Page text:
Indeed, in Maoists and Other Armed Conflicts, Anuradha Chenoy and Kamal Chenoy, respectively professors of international relations and political science at Jawaharlal Nehru University, further argue that looking at conflict through the lens of national security, or even simply under development, is insufficient. They call for a ‘human security approach’ to conflict, founded on dignity, justice, equity, rights, and human development that addresses structural inequalities.

They suggest that the Indian government has rejected any possibility of such an approach to the conflict and prefers to adhere to a national security and militaristic stance on counter-insurgency that relies on ‘fear mechanisms’, including torture, encounters, crackdowns, enforced disappearances, the creation of strategic hamlets, and the formation of local militias. They add that this occurs within the context of a network of overreaching undemocratic laws and Acts that legitimise these practices, and create the conditions for impunity.

These human rights abuses of counter-insurgency in Chhattisgarh are also the central focus of Nandini Sundar’s - The Burning Forest.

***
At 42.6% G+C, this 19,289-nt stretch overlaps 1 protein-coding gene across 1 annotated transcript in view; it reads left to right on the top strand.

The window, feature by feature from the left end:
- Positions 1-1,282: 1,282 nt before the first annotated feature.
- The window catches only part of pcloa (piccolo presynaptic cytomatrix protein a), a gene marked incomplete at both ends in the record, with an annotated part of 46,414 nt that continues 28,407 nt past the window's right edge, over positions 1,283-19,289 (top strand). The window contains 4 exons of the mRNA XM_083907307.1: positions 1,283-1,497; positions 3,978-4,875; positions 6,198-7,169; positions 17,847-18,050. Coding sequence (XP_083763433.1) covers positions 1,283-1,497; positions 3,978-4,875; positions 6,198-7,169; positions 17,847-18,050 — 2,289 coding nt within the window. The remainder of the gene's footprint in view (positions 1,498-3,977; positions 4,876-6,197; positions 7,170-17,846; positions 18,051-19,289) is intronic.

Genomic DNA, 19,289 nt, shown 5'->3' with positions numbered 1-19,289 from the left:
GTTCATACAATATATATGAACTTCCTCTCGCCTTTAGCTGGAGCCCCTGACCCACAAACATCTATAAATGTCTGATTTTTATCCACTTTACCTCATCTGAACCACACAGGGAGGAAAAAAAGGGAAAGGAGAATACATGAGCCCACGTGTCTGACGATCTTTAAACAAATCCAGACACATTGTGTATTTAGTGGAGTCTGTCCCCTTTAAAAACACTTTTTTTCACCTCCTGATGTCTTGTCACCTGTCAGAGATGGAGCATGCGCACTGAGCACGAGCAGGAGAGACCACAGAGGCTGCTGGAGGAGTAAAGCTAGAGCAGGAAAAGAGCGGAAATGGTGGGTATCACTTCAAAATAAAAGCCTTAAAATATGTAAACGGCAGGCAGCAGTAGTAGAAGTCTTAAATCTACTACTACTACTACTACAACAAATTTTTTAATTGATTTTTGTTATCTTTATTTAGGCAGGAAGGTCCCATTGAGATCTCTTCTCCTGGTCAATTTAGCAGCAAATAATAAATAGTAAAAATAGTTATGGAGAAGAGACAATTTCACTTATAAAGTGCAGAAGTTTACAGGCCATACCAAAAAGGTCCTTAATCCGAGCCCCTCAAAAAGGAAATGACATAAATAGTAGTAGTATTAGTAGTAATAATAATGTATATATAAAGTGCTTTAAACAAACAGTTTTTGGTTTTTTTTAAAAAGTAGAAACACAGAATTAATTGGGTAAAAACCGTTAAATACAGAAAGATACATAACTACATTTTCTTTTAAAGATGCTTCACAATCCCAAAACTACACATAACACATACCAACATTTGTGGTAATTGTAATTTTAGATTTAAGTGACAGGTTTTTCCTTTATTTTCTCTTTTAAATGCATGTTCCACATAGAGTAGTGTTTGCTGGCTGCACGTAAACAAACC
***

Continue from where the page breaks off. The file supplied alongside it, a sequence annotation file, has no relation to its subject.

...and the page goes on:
These are powerful arguments in the face of what has indeed been an overwhelming military attack by the Indian state on the Naxalites and the people with whom they live. Sadly though, the Planning Commission expert group report which is the core of the Mehrotra volume was never presented in parliament for debate. Instead, it was an Intelligence Bureau report, which described Maoist violence as the ‘biggest internal security threat’ to India, that grabbed the attention of home ministers and precipitated the security-centred response to the Naxalites and the development of huge numbers of central armed police forces in the tribal belts of eastern and central India.

This security-focused state response is captured in the two books brought out by P. C. Joshi on the Naxal movement.

As was the case with the Expert Report, the audience here is clearly the government, but in this case, the books are addressed in particular to the police and security services.

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Vol. 54, No. 14-17, Oct 3 - 30, 2021